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Abstract: Imagine you are in space with a wheel, and you give it a spin, it should stay in the space place rotating about its center of mass. (Correct me if I am wrong please!) While you are in space, you push a different wheel (along the same vector as the radius) and it moves forward, but it does not spin. Now you are on Earth with both wheels and you give one a spin, the wheel rotates and it moves forward, and the other a push, and it rotates and moves forward.

From my limited understanding of physics, the forces being applied to the wheel on the ground would be gravity, normal force, friction and the angular/linear force you apply to it. Why in space does it spin and not move, or move and not spin, but when in contact with the ground, it spins and moves? Is there a force in play that I have not listed? Also, how do you calculate the linear and angular velocities of the wheels spun and pushed on the ground (And how does the angle of the surface play into this)?

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Correct me if I am wrong please! - not a correction but a clarification?

In space there are two possibilities in terms of spinning the wheel.

The first is that you hold on to the axle of the wheel and spin the wheel.
You will spin in the opposite direction.
The centre of mass of the wheel and yourself will not move.
This is illustrated in this video where the direction of spin of wheel (its angular momentum) is changed and the person standing on a "friction free" rotating platform rotates in the opposite direction to conserve angular momentum.

If instead of holding on to the wheel you gave the wheel a push with a line of action not through the centre of mass of the wheel then the wheel will rotate but also the wheel will have a linear velocity ie move way from you in a straight line at constant speed. You will move off in the opposite direction both in terms of your linear velocity but also in terms of your direction of spin.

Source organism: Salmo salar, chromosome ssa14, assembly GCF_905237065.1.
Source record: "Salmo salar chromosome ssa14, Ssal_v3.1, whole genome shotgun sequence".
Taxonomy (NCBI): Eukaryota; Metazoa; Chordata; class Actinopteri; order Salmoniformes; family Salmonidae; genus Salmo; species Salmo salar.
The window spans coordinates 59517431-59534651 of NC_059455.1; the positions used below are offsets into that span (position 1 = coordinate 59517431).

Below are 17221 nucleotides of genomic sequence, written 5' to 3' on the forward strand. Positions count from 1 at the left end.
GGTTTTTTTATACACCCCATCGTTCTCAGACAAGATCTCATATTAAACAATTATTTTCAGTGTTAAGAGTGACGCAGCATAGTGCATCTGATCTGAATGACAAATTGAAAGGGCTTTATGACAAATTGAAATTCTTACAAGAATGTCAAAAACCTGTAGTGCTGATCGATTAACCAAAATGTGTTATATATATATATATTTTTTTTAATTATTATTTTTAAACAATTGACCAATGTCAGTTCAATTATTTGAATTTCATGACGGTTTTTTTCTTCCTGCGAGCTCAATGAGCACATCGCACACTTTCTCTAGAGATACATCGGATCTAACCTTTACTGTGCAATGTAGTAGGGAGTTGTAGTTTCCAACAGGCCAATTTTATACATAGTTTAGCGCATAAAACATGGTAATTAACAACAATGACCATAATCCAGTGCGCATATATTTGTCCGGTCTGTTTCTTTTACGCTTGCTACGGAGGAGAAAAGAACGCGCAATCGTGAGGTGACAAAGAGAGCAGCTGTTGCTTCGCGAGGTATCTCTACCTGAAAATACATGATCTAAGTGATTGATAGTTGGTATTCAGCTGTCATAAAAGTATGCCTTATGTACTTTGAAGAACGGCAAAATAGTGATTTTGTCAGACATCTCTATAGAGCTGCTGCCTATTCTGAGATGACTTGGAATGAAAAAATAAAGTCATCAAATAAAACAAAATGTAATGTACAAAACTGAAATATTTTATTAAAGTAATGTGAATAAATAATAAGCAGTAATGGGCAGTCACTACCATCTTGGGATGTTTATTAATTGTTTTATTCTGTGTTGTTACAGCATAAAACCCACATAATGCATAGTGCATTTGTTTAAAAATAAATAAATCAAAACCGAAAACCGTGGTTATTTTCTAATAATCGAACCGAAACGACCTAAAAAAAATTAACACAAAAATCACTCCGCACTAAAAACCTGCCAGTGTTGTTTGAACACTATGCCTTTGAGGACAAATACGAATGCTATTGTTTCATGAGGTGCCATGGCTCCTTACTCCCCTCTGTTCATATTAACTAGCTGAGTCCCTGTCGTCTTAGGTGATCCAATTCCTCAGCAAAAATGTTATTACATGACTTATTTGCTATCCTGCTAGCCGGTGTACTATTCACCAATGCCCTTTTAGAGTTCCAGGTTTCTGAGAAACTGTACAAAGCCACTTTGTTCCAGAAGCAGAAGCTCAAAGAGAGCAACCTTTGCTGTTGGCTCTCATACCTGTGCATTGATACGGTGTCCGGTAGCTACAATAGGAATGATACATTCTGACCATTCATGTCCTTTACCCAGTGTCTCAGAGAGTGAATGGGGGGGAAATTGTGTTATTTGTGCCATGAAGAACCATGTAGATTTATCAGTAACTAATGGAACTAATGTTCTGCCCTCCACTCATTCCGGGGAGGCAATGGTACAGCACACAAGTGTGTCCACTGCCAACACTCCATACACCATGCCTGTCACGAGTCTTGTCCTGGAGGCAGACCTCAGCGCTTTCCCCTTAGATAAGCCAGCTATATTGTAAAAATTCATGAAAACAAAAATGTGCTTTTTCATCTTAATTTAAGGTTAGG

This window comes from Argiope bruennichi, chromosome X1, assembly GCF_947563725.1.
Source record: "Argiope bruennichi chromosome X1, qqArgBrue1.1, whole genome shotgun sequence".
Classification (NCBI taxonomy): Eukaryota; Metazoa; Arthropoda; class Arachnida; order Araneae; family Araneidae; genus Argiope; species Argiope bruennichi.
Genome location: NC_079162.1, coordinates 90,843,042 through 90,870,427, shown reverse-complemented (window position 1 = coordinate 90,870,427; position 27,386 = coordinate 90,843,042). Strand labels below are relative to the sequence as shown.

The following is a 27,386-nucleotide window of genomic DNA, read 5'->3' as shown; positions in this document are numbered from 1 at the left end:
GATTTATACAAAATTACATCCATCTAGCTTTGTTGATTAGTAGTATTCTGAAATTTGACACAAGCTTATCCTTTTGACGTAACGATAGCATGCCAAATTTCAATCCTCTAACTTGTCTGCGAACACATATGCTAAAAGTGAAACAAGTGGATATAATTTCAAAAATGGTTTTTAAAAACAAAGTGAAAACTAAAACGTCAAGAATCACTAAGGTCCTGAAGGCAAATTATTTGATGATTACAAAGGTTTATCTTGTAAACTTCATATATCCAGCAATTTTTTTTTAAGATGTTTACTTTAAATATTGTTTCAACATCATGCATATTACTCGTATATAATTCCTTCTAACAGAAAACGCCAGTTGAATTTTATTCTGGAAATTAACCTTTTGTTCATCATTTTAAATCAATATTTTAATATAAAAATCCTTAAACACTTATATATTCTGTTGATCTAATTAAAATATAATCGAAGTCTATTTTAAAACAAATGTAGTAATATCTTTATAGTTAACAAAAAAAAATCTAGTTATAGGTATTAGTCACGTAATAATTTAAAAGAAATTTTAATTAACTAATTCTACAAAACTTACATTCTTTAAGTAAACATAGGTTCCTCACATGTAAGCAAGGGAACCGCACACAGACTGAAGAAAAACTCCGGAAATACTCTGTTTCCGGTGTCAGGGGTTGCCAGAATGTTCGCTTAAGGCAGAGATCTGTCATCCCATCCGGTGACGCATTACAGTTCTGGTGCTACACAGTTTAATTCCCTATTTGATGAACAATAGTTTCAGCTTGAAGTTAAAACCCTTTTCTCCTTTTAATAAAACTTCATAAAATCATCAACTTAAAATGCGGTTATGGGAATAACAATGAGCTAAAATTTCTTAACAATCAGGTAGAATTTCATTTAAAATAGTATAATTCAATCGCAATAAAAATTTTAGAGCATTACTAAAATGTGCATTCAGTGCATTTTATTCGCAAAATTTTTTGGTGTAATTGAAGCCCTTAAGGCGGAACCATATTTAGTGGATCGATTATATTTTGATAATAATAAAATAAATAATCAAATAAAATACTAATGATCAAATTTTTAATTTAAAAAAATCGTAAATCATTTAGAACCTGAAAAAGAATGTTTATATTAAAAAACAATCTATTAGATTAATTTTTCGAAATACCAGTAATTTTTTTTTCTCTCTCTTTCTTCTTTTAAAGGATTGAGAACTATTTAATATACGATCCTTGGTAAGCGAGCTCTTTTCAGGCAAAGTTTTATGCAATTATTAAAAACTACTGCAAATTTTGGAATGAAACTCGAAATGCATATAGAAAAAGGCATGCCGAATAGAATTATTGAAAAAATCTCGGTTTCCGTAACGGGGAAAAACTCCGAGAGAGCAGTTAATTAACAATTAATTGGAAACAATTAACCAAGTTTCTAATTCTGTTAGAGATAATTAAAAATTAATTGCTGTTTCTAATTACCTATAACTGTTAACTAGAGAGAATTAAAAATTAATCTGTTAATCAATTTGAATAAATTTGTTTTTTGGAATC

On the Earth there are extra forces which are acting which modify what happens to the wheel when you push it.

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  • $\begingroup$ Okay, so instead of holding the wheel like in the video (in space as well), you let go. Would the wheel go off in a direction like a top? Also, what are the calculations for the push in space that causes rotation? Would it rotate if it was a box? If so, I assume boxes don't rotate on the ground because of collision. $\endgroup$ – Jedi_Maseter_Sam Oct 26 '16 at 12:25
  • $\begingroup$ The wheel would fall. The force whose line of action is not through the centre of mass can be transformed into a force whose line of action is through the centre of mass and a couple as shown here physics.stackexchange.com/a/285167/104696 $\endgroup$ – Farcher Oct 26 '16 at 12:35
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You have named all the forces but you have not considered how they affect the motion of the wheel.

In space the wheel keeps spinning in one place or moves in a straight line because of inertia (Newton's 1st Law). When pushed it moves in that direction. When pushed in 2 opposing directions it spins about a point.

When the spinning wheel is placed in contact with the ground, there is a net force on it : the friction force from the ground. Initially the wheel slips against the ground. The friction force slows the rotation and also pushes the wheel forward, accelerating it until the slipping stops. Then the centre has velocity $v=R\omega$ where $R$ is the wheel radius and $\omega$ is the angular velocity of rotation (radians per second).

See : Which force makes a wheel roll down the hill? What causes friction?
Force applied to wheel in pure rolling motion at contact point with road

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